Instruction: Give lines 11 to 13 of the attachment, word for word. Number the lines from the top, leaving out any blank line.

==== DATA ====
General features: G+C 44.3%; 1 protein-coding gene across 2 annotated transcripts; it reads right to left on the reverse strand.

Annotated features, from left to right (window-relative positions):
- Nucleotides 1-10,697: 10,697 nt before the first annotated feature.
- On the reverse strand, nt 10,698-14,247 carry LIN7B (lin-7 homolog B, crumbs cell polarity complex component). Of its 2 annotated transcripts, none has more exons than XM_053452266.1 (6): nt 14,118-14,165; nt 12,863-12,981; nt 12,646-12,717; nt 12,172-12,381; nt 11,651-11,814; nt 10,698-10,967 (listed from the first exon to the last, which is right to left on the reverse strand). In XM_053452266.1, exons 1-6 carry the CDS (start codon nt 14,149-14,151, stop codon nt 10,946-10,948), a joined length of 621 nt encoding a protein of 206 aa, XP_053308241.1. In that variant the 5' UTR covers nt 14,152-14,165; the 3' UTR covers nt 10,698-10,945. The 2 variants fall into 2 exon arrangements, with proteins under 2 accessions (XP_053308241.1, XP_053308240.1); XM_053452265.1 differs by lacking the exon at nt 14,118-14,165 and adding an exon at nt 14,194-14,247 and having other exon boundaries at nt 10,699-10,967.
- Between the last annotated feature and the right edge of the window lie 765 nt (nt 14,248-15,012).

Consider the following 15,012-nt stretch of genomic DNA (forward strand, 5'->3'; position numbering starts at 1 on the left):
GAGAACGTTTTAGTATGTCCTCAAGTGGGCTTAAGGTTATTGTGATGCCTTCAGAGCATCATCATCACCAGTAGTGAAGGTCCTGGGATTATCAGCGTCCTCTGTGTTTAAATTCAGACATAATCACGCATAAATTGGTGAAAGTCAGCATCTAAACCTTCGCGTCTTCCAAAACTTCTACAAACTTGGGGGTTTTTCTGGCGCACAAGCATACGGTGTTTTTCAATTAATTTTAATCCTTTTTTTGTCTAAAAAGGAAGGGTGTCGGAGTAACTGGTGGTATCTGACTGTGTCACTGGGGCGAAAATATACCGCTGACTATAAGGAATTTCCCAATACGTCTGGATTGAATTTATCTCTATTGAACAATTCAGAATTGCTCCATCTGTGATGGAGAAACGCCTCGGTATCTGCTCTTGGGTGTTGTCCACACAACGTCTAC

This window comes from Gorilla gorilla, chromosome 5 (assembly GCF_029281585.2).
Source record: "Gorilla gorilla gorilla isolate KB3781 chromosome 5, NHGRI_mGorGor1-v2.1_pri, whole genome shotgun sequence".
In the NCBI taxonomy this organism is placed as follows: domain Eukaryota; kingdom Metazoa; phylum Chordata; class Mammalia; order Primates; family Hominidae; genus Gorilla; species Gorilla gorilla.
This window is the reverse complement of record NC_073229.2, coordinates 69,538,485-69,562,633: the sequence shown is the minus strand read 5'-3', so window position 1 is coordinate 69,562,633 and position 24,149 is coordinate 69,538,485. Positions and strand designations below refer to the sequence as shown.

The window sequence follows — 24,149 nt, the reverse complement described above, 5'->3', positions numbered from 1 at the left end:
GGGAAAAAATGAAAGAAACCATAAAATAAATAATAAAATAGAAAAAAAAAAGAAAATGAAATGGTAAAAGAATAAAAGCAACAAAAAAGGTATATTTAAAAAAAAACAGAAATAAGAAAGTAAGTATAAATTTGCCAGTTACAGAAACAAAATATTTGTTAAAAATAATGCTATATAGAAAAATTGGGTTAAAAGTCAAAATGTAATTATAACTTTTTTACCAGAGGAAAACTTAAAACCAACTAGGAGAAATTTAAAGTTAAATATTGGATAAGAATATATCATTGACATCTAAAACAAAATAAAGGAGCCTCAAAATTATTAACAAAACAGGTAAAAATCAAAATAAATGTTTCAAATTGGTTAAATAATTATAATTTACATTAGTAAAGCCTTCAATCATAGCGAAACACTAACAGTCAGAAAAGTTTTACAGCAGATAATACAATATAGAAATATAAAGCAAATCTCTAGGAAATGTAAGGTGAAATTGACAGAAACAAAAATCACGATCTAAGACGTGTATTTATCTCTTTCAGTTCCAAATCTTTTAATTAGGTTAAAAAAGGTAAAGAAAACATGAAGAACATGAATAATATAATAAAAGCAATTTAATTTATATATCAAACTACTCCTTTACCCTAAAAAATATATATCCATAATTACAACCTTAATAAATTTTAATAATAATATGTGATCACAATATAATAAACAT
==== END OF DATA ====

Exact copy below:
This window is the reverse complement of record NC_073229.2, coordinates 69,538,485-69,562,633: the sequence shown is the minus strand read 5'-3', so window position 1 is coordinate 69,562,633 and position 24,149 is coordinate 69,538,485. Positions and strand designations below refer to the sequence as shown.

The window sequence follows — 24,149 nt, the reverse complement described above, 5'->3', positions numbered from 1 at the left end:
GGGAAAAAATGAAAGAAACCATAAAATAAATAATAAAATAGAAAAAAAAAAGAAAATGAAATGGTAAAAGAATAAAAGCAACAAAAAAGGTATATTTAAAAAAAAACAGAAATAAGAAAGTAAGTATAAATTTGCCAGTTACAGAAACAAAATATTTGTTAAAAATAATGCTATATAGAAAAATTGGGTTAAAAGTCAAAATGTAATTATAACTTTTTTACCAGAGGAAAACTTAAAACCAACTAGGAGAAATTTAAAGTTAAATATTGGATAAGAATATATCATTGACATCTAAAACAAAATAAAGGAGCCTCAAAATTATTAACAAAACAGGTAAAAATCAAAATAAATGTTTCAAATTGGTTAAATAATTATAATTTACATTAGTAAAGCCTTCAATCATAGCGAAACACTAACAGTCAGAAAAGTTTTACAGCAGATAATACAATATAGAAATATAAAGCAAATCTCTAGGAAATGTAAGGTGAAATTGACAGAAACAAAAATCACGATCTAAGACGTGTATTTATCTCTTTCAGTTCCAAATCTTTTAATTAGGTTAAAAAAGGTAAAGAAAACATGAAGAACATGAATAATATAATAAAAGCAATTTAATTTATATATCAAACTACTCCTTTACCCTAAAAAATATATATCCATAATTACAACCTTAATAAATTTTAATAATAATATGTGATCACAATATAATAAACAT